My good friend Eric came to me at work a few months ago and asked some questions about setting up a hunting rifle for his son, Isaac. I had helped Eric set up a 30-06 that spring and provided some basic shooting instruction- his 12 year old son was now looking to equip himself for pursuing big game that fall.
A couple of days after picking up the rifle, Eric and Isaac dropped by the house to equip the rifle with a scope and head out to the range. The father/ son arrangement had Isaac spending some of his hard earned "wood splitting, yard mowing" money and if he did then Eric would provide the scope. It's very easy as a hunting and shooting enthusiast to get sucked into the heady world of custom rifles, premium ammunition and European optics, but most hunters don't care nearly so much about such things and when your money comes to you at $5 an hour wielding a splitting maul and a push mower- you're doubly concerned with cost. I've received a couple of emails wanting a review of more inexpensive rifles…so to those readers, you're getting your request met.
In regard to cost the Ruger American shown through. Very similar to "budget" rifles from several other makers, it features an injection molded stock, a "trigger in a trigger" to get a decent pull without a lot of expensive hand fitting of the mechanism, and a tubular push feed action that's more forgiving in a mass production environment. My impression upon inspection of the new piece was highly favorable- they'd made every effort to produce an inexpensive rifle…but not a cheap one. I've had enough experience to know the difference and while my personal tastes and budget tend toward more esoteric pieces, there's absolutely nothing wrong with inexpensive and good enough. However, I detest "cheap" and often think they represent a false economy that fails to meet the intended need and new shooters are often handicapped right out of the gate with a cheap rifle or a cheap scope or both. On the Ruger sample the trigger broke clean and the extra tab in the center didn't bother me at all. I ran a couple of patches down the barrel to remove any manufacturing debris and was pretty impressed by the finish of the bore- something Ruger has not always excelled at in days gone by. The finish was a pretty well executed basic matte black. There were certainly no frills to be found, but no glaring flaws either.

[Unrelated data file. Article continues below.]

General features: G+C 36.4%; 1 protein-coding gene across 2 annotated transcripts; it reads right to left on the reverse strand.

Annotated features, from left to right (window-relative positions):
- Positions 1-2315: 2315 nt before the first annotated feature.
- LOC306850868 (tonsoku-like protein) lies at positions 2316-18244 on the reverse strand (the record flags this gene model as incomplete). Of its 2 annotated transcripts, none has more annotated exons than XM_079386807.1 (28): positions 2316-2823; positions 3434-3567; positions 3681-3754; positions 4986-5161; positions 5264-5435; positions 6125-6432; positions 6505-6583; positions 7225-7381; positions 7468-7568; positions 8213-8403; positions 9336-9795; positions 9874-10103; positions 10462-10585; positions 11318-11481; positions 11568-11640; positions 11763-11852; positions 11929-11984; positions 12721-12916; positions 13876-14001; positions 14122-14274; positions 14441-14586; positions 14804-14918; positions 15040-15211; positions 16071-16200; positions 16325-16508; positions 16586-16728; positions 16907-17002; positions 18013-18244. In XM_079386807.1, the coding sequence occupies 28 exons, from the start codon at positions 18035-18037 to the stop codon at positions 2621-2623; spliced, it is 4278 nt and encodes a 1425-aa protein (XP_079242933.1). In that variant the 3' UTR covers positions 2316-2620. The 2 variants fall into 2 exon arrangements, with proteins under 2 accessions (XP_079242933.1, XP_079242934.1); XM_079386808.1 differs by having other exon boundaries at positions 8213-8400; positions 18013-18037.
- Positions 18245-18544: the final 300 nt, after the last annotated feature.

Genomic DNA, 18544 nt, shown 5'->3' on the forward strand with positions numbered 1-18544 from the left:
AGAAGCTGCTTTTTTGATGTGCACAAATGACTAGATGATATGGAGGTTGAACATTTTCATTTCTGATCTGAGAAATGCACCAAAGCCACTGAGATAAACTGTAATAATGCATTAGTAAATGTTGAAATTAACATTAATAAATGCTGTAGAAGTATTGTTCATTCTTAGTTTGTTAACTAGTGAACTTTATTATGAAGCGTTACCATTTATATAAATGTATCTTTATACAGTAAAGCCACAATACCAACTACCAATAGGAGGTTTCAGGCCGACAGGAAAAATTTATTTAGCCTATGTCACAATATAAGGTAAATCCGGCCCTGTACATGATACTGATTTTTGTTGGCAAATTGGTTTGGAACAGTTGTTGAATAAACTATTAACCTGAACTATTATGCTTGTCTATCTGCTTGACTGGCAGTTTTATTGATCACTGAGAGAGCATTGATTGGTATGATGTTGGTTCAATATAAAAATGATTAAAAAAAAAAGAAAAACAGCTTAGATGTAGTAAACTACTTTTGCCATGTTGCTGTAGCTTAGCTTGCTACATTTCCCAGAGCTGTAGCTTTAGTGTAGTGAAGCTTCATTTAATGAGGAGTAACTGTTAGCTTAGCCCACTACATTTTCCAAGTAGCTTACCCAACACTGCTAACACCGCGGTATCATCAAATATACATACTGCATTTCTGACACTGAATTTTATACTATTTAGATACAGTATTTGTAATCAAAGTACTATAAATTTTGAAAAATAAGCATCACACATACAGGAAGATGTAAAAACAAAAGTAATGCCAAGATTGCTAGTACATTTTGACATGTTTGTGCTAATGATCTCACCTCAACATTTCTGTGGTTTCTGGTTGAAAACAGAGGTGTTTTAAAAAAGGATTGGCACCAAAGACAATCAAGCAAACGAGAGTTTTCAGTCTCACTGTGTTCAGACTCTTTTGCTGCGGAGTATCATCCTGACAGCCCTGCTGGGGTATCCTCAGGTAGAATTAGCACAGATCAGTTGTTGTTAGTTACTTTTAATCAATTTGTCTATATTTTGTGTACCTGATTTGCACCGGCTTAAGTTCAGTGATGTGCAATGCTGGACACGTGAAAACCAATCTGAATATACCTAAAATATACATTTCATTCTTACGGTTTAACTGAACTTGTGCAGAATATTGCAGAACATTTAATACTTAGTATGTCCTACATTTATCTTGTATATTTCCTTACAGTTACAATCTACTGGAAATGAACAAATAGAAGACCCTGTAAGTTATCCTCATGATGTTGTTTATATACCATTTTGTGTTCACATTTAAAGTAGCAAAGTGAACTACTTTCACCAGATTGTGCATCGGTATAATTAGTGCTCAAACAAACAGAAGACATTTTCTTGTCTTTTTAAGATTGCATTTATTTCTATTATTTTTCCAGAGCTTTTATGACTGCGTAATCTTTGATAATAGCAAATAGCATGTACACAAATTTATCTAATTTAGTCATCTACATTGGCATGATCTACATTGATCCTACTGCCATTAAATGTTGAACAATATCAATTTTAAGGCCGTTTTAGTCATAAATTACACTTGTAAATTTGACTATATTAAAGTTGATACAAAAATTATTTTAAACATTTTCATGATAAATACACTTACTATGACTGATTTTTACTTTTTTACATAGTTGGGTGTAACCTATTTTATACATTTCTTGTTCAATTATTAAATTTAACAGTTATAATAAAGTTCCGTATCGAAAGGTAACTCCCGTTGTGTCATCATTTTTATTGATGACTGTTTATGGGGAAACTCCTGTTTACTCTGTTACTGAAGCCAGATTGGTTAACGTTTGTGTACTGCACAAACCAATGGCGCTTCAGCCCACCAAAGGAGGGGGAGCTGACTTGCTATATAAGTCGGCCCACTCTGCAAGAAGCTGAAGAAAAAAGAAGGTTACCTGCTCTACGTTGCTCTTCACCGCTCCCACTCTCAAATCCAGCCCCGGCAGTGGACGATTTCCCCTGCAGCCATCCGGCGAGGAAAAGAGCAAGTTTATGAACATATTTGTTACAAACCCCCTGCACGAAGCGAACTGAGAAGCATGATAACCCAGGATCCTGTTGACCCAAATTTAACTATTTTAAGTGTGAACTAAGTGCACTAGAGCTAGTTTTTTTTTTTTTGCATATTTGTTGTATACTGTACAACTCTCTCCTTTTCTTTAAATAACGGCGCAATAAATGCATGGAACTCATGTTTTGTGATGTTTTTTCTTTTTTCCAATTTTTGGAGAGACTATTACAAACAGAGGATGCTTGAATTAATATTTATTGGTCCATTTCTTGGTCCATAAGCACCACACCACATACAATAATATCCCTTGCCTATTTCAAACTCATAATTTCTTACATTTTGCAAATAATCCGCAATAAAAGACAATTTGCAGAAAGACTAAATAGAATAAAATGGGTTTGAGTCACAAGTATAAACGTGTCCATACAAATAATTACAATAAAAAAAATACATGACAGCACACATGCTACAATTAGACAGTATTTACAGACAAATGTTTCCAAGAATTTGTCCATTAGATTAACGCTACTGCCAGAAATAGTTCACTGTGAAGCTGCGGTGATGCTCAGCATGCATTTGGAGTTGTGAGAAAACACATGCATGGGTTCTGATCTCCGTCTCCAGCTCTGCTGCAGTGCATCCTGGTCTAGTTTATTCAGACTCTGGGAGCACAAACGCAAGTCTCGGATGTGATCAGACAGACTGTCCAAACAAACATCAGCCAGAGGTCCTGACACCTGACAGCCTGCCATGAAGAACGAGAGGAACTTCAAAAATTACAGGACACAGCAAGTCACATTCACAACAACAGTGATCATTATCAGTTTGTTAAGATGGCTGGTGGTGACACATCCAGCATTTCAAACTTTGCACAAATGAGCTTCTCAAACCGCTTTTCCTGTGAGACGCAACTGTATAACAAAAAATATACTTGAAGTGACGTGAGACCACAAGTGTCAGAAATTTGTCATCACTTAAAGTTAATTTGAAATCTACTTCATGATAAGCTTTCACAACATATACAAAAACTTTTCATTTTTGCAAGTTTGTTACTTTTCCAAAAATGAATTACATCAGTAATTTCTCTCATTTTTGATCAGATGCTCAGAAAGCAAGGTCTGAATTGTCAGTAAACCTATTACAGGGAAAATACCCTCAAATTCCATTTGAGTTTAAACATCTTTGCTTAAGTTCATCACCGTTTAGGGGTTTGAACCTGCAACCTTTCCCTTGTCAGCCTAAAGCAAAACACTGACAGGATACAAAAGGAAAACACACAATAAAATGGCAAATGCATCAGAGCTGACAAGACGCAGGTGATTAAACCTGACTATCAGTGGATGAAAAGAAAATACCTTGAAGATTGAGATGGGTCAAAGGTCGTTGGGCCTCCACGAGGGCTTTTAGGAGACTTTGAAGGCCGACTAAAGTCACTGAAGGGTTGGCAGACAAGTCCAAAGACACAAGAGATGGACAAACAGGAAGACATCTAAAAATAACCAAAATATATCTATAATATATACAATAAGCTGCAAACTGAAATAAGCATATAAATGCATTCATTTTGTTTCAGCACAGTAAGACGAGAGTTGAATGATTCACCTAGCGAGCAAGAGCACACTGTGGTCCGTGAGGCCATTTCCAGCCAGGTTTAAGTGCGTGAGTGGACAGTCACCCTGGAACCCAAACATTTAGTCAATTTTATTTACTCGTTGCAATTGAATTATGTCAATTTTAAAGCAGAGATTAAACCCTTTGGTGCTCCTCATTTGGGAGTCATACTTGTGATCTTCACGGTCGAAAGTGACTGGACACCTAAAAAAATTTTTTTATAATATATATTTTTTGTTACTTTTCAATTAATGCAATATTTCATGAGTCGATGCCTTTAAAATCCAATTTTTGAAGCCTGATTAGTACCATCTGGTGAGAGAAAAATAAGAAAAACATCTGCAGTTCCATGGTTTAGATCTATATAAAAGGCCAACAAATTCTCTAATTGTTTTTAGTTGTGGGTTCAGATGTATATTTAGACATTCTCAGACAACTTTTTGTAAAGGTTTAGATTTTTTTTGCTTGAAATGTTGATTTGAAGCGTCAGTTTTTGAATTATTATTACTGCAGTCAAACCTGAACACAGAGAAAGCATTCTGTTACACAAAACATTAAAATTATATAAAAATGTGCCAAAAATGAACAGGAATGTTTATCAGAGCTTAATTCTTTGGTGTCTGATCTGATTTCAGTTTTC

Isaac has also picked up a couple of boxes of Federal "Blue Box" ammunition in the 100gr weight. Nothing fancy here but a proven performer in a lot of rifles I've had over the years for accuracy and appropriate bullet construction for big game hunting. Eric took the rifle and proceeded to fire three rounds. I was watching through the binoculars and saw a nice, tight cluster appear just a few inches from the bullseye. A couple of clicks on the turrets and the second group was centered nicely there and a mere 1.25" in diameter. Isaac took the rifle, assumed the prone position and fired a nice 2" group on the bull- a great effort for the first experience with a high powered rifle.
As far as cost goes it broke down to something like this:
Total: $600 ready to hunt.
I've got to admit that I've spent considerably more on a rifle that didn't shoot nearly this good, much less one with a scope and other required accessories. I certainly believe that we've entered a new era of firearms, optics and ammunition manufacturing- CNC machining and manufacturing has made tolerances not achievable in years gone by not only possible…but affordable. As a result we often now find very inexpensive rifles that shoot as a good (or better) as the efforts of highly skilled gunsmiths only a generation or so ago.
After a couple more practice sessions with the rifle, Isaac got a "go" for big game hunting with the piece.
More to come in "First Blood….Part 2"